ROOM E – MONDAY 15:30-16:30
Workshop – 60 minutes
School of Social Sciences, Division of Sociology, Nottingham Trent University
Andrea Lyons-Lewis is a Senior Lecturer in Sociology at Nottingham Trent University. As part of this role she is the Service Learning Co-ordinator and Year 2 Tutor for the BA Criminology Course. Andrea has a long standing interest in teaching & learning and has previously done research on active and independent learning and academic practices within the discipline. She is also an activist involved with Nottingham Citizens, an umbrella organisation, which fosters engagement in civil society.
This interactive workshop will explore the nature of the ‘second year experience’ in our various institutions. Our work on a ‘service learning’ module will provide an example of an innovative second year experience, where, working with civil society organisations we’ve attempted to engage students as active citizens.
Traditionally in the UK the second year has been a ‘lost year’ and these ‘middle children’ (Gahagan and Hunter, 2006) have been the focus of limited attention by universities as well as by those researching higher education. At Nottingham Trent University we have introduced a ‘Service Learning’ module for second year students on BA Criminology and one of our key aspirations for this module is to promote not just deeper engagement with the course and the discipline, but also to foster active citizenship.
In this interactive workshop I’d like to engage participants in a conversation about the ‘second year experience’ in their institutions; share examples of our students’ posters to stimulate discussion about the learning journey the students have been on and use a model from Morton (1995) with participants to explore if we should be promoting active citizenship and how this might be achieved. These 3 activities will be the focal point of the workshop allowing participants, in discussion with fellow delegates, to reflect on and share their own practices.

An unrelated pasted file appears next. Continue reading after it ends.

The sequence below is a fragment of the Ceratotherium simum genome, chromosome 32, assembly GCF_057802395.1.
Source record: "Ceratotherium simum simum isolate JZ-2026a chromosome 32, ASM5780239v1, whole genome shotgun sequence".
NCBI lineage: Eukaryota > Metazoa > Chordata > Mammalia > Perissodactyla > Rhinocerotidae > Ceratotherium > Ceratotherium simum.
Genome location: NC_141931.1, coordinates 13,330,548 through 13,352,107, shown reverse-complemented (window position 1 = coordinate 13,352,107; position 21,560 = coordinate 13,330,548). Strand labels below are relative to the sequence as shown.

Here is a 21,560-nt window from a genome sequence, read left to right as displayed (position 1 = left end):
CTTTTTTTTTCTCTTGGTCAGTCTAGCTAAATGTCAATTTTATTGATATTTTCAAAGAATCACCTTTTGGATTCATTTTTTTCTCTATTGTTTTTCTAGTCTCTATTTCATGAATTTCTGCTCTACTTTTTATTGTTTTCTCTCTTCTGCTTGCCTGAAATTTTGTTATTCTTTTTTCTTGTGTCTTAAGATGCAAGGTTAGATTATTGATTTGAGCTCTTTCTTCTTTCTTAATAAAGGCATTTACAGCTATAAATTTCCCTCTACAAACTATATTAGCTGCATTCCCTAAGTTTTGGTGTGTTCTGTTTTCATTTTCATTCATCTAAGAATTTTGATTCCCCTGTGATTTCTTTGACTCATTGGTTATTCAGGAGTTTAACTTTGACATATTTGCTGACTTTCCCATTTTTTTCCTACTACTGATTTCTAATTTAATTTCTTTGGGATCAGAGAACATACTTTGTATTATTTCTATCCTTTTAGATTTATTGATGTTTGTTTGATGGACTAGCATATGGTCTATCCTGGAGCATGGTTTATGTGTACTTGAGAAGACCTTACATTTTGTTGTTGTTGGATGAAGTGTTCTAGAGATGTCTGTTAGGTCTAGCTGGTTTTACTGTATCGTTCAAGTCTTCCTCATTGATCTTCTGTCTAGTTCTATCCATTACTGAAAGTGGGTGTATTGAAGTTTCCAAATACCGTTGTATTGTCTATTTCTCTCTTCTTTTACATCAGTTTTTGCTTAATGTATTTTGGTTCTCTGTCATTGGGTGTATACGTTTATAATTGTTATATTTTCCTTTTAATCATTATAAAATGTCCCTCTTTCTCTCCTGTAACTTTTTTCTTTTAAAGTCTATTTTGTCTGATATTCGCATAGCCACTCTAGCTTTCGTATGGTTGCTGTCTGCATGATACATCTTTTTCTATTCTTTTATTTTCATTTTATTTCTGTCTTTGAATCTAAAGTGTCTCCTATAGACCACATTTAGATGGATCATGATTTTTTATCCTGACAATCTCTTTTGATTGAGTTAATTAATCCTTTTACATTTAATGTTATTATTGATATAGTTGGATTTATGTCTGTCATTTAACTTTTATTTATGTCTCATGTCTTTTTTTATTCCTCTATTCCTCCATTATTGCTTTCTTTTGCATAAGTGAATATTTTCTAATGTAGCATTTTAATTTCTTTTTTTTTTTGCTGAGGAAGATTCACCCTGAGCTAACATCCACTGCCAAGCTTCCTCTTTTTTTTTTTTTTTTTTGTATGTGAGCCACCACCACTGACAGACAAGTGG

We believe that education is a public good and that it should have wider benefits than to meet the needs of the globalised labour market. We want to develop active citizens who ‘critically engage with and seek to affect the course of social events’ (Ross, 2012:7). These ideas are not new; whilst we are deeply indebted to John Dewey (1859-1952) for his ideas about experiential learning, he was also most insistent that the purpose of education was to foster democratic engagement. Freire (2010) too saw education as the path to political consciousness.
With this in mind, we re-designed our second year with a Policing Pathway and a Generic Pathway. Students on the Generic Pathway, take a 40 credit point Service Learning Module in the second term, which I co-ordinate and which is the focus of my attention here. Long established in the USA, service learning seeks to ‘bridge higher education and communities and to integrate the worlds of scholarship and application in order to strengthen each and transform both’ (Rice, 2010:1). In essence, it is a form of student work experience in that learning takes place off campus but is distinctive due to its focus on meeting authentic community needs, reciprocal partnerships and experiential learning.
Students on the module in 2014/15 are working with organisations including the local crime and drugs partnership, domestic violence charities, organisations promoting alcohol free night life, women’s centres and more. Whilst it is the early days of their projects, students’ excitement is palpable. After this first ‘pilot’ it would be beneficial for us to share this experience with colleagues from across Europe to see how we could all learn from each other to enhance the ‘second year experience’.
Dewey, J, 2004, Democracy and Education, Mineola: Dover Publications
Freire, P, 2010, Pedagogy of the Oppressed, New York: Continuum
Gahagan, J. & Hunter, M. S. (2006) ‘The Second-Year Experience: Turning Attention to the Academy’s Middle Children’, About Campus 11(3): 17-22
Ross, A. (2012) ‘Editorial: Education for Active Citizenship: Practices, Policies, Promises’
International Journal of Progressive Education 8(3): 7-14.